The theory of Reasoning or Dialectic (logic in the narrower sense) given in the following chapters, will be found totally different from the academic. It does not merely state in other words or metaphors the doctrines laid down in works of the Aristotelian type,—it declares that the theory of reasoning taught in these works is altogether false. Our argumentation is not conducted in syllogisms, either tacit or explicit. This has been suspected by several critics of logic, but no attempt has been made to substitute a more correct theory and method. [pg 10] Of course logicians do not always reason wrongly, and true arguments may be stated in the syllogistic form. What I mean is that logicians nowhere tell us in what right reasoning essentially consists, and for want of a distinct notion on the subject they all of them occasionally admit as valid, arguments that are not so.

The main dogma of substantialism should be kept in view in reading the following pages. It is mind alone that is conceived as having solidity and energy: material things are temporary forms of our consciousness; they have length and breadth but no depth, and they are without energy, even passive resistance. If an object cannot be removed at pleasure, what resists us is the other mind causing that object, not the object itself.

As far as possible I have utilised the existing logical terminology. But substantialism has notions which require special technical words, and I have not hesitated to invent such when necessary. On the other hand, I have rejected the latinisms of current logic, which have never been assimilated by modern languages. The English language is good enough for all the purposes of logic.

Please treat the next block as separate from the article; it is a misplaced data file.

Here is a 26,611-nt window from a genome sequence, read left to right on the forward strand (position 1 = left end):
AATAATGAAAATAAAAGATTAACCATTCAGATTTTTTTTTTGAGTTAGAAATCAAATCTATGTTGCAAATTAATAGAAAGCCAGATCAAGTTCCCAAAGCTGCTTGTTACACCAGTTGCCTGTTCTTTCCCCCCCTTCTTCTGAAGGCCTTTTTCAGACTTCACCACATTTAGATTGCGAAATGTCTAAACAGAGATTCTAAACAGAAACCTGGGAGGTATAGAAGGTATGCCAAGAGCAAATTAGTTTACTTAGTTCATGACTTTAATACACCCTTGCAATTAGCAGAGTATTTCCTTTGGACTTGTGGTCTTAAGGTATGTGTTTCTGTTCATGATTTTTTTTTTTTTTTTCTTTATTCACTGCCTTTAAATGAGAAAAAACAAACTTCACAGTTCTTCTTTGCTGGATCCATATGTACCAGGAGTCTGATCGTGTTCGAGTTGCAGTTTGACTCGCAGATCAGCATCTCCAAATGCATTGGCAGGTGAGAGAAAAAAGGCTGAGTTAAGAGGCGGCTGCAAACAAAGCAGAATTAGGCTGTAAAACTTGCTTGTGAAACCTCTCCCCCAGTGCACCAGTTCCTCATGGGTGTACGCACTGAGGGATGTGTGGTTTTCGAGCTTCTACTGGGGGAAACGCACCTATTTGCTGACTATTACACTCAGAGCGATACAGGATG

1:  The mental substance is the fifth essence of the initiate Greeks and of Alchemists. They also called it chaos and first matter. 'Man was made of that very matter and chaos whereof all the world was made, and all the creatures in it: which is a most high mystery to understand, and must, nay is altogether necessary to be known of him that expecteth good from this art, being the ground of the wisdom thereof. Foolish men, nay they that the world holds for great doctors, say and tell it for truth, that God made man of a piece of mud, or clay, or dust of the earth, which is false; it was no such matter, but a Quintessential Matter which is called earth, but is no earth.'—De Manna Benedicto.

2:  See Stricker's Manual of Histology; Bioplasm, and other works, by Dr. Lionel S. Beale, M.B., F.R.S.; and an article on the New Psychology, by A. Fouillé, in the Revue des Deux Mondes for October 15th, 1891.

[pg 11]




The mind has at physical birth one uniform quality of plasma and consciousness. By education and experience a portion of the plasma is gradually changed, and the consciousness excited by this portion is what we call Intellect. The word may also stand for the plasma so differentiated.

The consciousness pertaining to the plasma left in its primitive state is Sentiment, which generally corresponds to what is termed the moral nature of man.

Intellect is a temporary condition arising out of the need to preserve the Self from hostile and inharmonious surroundings. The adaptation is artificial, and may therefore be well-done, or ill-done, or over-done. [pg 12] It is over-done when too much of the plasma and mental energy is devoted to intellectual purposes—when the individual has, to use a common expression, more head than heart. In this case the end is sacrificed to the means.